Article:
Marion Koogler McNay, art collector, philanthropist, and founder of the Marion Koogler McNay Art Museum at San Antonio, was born at De Graff, Ohio, on February 7, 1883, the only child of Dr. Marion A. and Clara V. (Lippincott) Koogler. A year later the family moved to El Dorado, Kansas, where Koogler invested in many acres of grazing land, later the source of the Koogler oil fortune, which Marion inherited at the death of her parents. She studied art at the University of Kansas (1900–1902) and at the Art Institute of Chicago. She joined her parents in their retirement in 1912 in Marion, Ohio. Her marriage to Don Denton McNay, a railway manager and sergeant in the United States Army, on December 9, 1917, ended ten months later with his death from Spanish influenza in Florida. Through four subsequent marriages and divorces she retained the name of her first husband. She was married to Charles Newton Phillips, a Marion banker, from 1921 to 1925; to Donald Taylor Atkinson, a San Antonio ophthalmologist, from 1926 to 1936; to Victor Higgins, a Chicago artist working in New Mexico, from 1937 to 1940; and to Adelbert E. Quest, a Chicago art dealer, in 1940–41. She had no children.
McNay moved to San Antonio in 1926 and after her marriage to Dr. Atkinson began construction of a Spanish colonial mansion designed by Atlee and Robert Ayres on acreage called Sunset Hills, at the intersection of Austin Highway and New Braunfels Avenue. The mansion, completed in 1929, housed her growing collection of American watercolors, French Impressionist paintings, and art objects. She herself designed some of the mansion's tiling and stenciled ceilings. She was a frequent summer visitor to Taos and Santa Fe and acquired numerous works by artists painting in the New Mexico area. Her patronage extended to the art of the Pueblo Indians, and her collection of their crafts and of primitive Spanish colonial art is part of the permanent collection of the museum.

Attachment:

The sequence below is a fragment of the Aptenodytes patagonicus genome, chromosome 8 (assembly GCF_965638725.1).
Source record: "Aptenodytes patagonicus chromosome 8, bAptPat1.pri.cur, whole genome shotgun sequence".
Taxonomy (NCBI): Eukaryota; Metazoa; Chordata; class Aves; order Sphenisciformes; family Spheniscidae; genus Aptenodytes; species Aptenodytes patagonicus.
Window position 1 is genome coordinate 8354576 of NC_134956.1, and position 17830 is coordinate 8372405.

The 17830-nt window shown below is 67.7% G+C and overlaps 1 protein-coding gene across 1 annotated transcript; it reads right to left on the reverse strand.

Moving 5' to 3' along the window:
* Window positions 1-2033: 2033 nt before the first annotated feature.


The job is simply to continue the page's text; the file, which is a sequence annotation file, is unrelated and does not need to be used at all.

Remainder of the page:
In 1943 a proposed congressional bill provided for exploration of Pueblo lands preliminary to the construction of a dam on the Rio Grande. This project, thought by conservationists to endanger several pueblos and their shrines, was defeated largely due to Marion's efforts. In her later years McNay devoted much of her time to the directorship of the San Antonio Art Institute, the former Witte Museum School of Art, which was housed in an aviary on the grounds of her home. The San Antonio Art Institute declared bankruptcy and closed in 1990.
Although her religious background was Presbyterian, McNay was converted to Catholicism under the spiritual guidance of the Rev. Peter M. Baque. Among her many charities, the foremost was the Missionary Servants of Christ the Master and St. Anthony, a lay society of Catholic women. After Baque's death, Marion McNay commissioned Texas sculptor Karl J. (Charles) Umlauf to do a large aluminum crucifix, which was placed at the head of Father Baque's grave in the Cemetery of the Sisters of St. Anthony in San Antonio. Jessie Marion Koogler McNay died of pneumonia on April 13, 1950, in a San Antonio hospital, and was buried next to Father Baque's grave. Her bequest to the sisters was generous, but the bulk of her estate was left in trust for the conversion of her home into a museum of modern art, the first of its kind in San Antonio.